Known risks don't explain blacks' higher rates of sudden cardiac death
(HealthDay)—A sizable study still can't explain why black Americans are much more likely than whites to suffer sudden cardiac death.
"At the end of the day, we just don't have a full understanding of why patients who are black are more likely to succumb to [sudden cardiac death]—a clear problem and knowledge gap on many levels," said study lead author Dr. Rajat Deo. He's an associate professor of cardiovascular medicine at the University of Pennsylvania.
The researchers examined data on more than 9,400 blacks and more than 13,000 whites. All were older than 45 with no history of heart disease.
During an average follow-up of six years, there were nearly twice as many sudden cardiac deaths among the black adults.
"While greater public health efforts to identify and decrease health risks in black populations will be a critical step in reducing their higher risk of [sudden cardiac death], our data suggest that it may not eliminate racial disparities entirely," Deo said in a university news release.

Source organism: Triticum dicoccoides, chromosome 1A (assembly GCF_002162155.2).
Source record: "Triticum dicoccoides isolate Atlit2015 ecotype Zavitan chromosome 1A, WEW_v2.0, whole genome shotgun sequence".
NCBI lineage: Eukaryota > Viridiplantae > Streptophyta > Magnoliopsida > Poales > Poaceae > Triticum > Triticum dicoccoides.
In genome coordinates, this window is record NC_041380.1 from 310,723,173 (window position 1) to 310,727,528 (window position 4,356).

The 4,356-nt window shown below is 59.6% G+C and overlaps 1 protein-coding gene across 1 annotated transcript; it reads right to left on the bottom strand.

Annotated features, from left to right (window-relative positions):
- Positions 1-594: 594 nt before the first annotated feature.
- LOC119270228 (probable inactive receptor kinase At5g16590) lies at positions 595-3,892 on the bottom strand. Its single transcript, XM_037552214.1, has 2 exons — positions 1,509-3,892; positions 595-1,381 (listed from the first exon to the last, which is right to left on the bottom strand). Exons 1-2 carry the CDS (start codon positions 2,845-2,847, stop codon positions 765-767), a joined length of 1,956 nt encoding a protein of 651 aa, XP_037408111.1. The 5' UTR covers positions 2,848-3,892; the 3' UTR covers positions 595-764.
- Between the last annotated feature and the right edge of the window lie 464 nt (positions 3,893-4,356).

He and the research team accounted for risk factors such as income, education, smoking, exercise, and bad cholesterol (LDL) levels. They said blacks still had a significantly higher risk for sudden cardiac death.
"Our research demonstrates other factors, perhaps genetic, are at play, and we need more exploration to better understand this disparity," Deo added.
More than 350,000 out-of-hospital sudden cardiac deaths occur in the United States each year. Unlike a heart attack, there are usually no warning signs. It strikes unexpectedly and is most common among people with no history of heart disease.
"For many in the black community, their first clinical presentation of any cardiovascular issue is a sudden cardiac death event," Deo said. "Of course, we don't know whether they have ignored symptoms such as chest pain and opted not to seek medical attention, or if this truly is the first indication of cardiovascular disease, perhaps due to a genetic predisposition. Either way, the data are staggering."
The study results were published online recently in the Journal of the American College of Cardiology.
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